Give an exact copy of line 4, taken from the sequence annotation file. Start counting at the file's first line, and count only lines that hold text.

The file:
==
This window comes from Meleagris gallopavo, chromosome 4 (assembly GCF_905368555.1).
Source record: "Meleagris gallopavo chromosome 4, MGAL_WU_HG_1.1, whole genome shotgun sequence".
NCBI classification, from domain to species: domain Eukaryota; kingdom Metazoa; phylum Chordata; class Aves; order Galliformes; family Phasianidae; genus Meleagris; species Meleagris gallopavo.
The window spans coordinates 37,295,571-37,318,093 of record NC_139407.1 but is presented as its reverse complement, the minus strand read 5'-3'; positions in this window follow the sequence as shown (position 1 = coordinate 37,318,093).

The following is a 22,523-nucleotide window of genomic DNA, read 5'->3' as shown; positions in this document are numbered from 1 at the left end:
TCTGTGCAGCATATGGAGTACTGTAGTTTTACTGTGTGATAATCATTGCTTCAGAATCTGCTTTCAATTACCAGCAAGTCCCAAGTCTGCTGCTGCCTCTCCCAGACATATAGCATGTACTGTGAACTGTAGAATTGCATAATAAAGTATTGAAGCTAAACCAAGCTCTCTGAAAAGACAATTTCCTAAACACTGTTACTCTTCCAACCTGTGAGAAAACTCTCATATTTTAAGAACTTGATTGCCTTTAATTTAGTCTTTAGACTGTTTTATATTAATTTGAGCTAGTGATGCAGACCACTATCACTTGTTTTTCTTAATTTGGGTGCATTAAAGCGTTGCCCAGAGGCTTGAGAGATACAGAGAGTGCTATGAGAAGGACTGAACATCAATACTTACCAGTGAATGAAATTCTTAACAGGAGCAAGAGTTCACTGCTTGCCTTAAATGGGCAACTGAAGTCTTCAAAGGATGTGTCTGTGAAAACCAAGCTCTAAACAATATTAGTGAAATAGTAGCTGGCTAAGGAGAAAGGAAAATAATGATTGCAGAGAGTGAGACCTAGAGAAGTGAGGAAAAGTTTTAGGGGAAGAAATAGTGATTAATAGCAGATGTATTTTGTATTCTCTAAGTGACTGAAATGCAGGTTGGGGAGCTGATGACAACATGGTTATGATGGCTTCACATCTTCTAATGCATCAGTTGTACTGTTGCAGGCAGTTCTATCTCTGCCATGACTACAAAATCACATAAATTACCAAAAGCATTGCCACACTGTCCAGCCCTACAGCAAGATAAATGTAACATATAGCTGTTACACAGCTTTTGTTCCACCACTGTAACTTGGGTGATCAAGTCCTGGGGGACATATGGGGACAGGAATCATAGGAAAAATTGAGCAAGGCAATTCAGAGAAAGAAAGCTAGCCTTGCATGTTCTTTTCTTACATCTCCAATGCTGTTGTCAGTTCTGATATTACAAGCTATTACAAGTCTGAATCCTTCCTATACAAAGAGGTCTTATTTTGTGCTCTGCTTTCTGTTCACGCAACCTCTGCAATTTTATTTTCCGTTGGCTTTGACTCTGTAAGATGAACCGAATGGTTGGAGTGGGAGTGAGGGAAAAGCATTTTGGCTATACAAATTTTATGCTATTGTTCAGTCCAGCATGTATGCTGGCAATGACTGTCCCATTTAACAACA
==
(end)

The window spans coordinates 37,295,571-37,318,093 of record NC_139407.1 but is presented as its reverse complement, the minus strand read 5'-3'; positions in this window follow the sequence as shown (position 1 = coordinate 37,318,093).